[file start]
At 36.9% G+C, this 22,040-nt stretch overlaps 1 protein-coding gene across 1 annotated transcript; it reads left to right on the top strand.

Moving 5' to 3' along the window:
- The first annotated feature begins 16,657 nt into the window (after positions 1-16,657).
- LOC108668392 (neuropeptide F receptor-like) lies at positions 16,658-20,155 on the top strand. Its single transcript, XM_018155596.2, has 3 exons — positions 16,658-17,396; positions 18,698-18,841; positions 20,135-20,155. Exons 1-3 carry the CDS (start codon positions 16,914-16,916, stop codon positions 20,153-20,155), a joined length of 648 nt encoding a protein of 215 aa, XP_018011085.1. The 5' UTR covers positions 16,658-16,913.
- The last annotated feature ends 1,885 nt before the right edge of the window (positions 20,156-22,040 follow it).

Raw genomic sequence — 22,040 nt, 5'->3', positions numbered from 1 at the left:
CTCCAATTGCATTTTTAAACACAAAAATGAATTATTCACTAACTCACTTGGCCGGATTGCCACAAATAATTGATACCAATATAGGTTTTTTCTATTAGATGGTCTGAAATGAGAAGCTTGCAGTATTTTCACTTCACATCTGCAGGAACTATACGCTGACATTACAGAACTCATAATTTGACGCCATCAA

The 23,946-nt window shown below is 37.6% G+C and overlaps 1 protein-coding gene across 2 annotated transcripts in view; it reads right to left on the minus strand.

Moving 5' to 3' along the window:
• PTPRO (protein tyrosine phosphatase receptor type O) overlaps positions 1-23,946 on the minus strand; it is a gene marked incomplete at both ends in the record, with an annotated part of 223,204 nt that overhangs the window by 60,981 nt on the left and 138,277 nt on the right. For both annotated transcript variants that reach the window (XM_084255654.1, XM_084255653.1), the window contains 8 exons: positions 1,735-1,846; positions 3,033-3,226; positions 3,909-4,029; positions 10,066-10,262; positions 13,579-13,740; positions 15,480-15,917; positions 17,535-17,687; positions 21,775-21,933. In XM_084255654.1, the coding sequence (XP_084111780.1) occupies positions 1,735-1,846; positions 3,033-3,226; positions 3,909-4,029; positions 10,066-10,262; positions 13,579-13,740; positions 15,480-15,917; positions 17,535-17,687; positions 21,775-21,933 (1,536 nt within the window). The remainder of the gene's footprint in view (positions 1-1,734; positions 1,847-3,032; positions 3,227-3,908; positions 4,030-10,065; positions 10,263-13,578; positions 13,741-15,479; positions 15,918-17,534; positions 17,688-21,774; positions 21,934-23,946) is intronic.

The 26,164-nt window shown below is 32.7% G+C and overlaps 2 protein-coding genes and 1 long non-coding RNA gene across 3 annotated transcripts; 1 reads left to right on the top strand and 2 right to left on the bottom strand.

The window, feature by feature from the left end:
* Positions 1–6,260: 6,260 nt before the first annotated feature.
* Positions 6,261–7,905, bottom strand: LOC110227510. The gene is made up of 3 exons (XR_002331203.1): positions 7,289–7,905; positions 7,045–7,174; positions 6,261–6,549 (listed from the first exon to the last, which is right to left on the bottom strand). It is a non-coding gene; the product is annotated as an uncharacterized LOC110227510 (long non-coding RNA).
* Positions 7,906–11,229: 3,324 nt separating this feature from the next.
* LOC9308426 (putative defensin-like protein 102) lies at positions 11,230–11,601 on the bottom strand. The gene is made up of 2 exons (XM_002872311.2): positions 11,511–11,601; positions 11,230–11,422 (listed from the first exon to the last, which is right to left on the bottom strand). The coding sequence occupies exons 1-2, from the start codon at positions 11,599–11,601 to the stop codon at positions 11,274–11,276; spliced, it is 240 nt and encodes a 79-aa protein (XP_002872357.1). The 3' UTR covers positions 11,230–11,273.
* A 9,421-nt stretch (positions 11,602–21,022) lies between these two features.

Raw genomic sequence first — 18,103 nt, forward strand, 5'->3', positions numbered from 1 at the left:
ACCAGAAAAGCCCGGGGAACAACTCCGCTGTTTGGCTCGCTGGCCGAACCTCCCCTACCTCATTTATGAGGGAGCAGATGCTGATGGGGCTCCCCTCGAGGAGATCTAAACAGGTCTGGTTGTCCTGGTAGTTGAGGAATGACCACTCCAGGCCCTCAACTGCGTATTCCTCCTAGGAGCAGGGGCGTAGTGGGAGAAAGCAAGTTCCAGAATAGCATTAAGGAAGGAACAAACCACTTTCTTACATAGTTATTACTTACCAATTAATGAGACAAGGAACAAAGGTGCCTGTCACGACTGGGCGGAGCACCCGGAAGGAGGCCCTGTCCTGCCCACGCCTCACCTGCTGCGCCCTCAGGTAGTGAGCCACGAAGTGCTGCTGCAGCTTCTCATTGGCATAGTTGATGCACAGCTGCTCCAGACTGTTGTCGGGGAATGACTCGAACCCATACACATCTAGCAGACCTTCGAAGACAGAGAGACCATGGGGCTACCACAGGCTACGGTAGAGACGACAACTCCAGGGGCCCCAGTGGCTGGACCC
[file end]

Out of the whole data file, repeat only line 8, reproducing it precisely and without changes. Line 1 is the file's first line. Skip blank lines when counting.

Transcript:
The 23,946-nt window shown below is 37.6% G+C and overlaps 1 protein-coding gene across 2 annotated transcripts in view; it reads right to left on the minus strand.